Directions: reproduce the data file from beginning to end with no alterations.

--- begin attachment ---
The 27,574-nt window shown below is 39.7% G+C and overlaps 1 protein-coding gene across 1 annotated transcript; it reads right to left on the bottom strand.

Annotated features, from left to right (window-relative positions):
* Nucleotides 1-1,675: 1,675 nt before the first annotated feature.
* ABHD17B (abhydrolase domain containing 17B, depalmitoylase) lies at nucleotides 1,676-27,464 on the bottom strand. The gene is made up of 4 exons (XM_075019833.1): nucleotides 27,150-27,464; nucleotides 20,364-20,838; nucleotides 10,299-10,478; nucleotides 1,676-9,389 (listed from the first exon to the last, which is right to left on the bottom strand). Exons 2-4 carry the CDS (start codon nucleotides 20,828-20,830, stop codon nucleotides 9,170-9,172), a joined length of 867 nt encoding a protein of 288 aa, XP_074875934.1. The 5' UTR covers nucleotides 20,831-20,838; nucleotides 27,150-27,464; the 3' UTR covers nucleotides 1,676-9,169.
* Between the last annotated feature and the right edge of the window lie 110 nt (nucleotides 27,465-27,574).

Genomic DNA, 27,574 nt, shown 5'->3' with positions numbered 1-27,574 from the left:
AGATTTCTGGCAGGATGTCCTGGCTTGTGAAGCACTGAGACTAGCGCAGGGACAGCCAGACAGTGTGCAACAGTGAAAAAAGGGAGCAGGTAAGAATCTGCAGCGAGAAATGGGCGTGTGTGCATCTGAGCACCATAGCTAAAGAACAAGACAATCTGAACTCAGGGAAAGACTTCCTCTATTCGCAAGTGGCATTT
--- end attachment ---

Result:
The 27,574-nt window shown below is 39.7% G+C and overlaps 1 protein-coding gene across 1 annotated transcript; it reads right to left on the bottom strand.

Annotated features, from left to right (window-relative positions):
* Nucleotides 1-1,675: 1,675 nt before the first annotated feature.
* ABHD17B (abhydrolase domain containing 17B, depalmitoylase) lies at nucleotides 1,676-27,464 on the bottom strand. The gene is made up of 4 exons (XM_075019833.1): nucleotides 27,150-27,464; nucleotides 20,364-20,838; nucleotides 10,299-10,478; nucleotides 1,676-9,389 (listed from the first exon to the last, which is right to left on the bottom strand). Exons 2-4 carry the CDS (start codon nucleotides 20,828-20,830, stop codon nucleotides 9,170-9,172), a joined length of 867 nt encoding a protein of 288 aa, XP_074875934.1. The 5' UTR covers nucleotides 20,831-20,838; nucleotides 27,150-27,464; the 3' UTR covers nucleotides 1,676-9,169.
* Between the last annotated feature and the right edge of the window lie 110 nt (nucleotides 27,465-27,574).

Genomic DNA, 27,574 nt, shown 5'->3' with positions numbered 1-27,574 from the left:
AGATTTCTGGCAGGATGTCCTGGCTTGTGAAGCACTGAGACTAGCGCAGGGACAGCCAGACAGTGTGCAACAGTGAAAAAAGGGAGCAGGTAAGAATCTGCAGCGAGAAATGGGCGTGTGTGCATCTGAGCACCATAGCTAAAGAACAAGACAATCTGAACTCAGGGAAAGACTTCCTCTATTCGCAAGTGGCATTT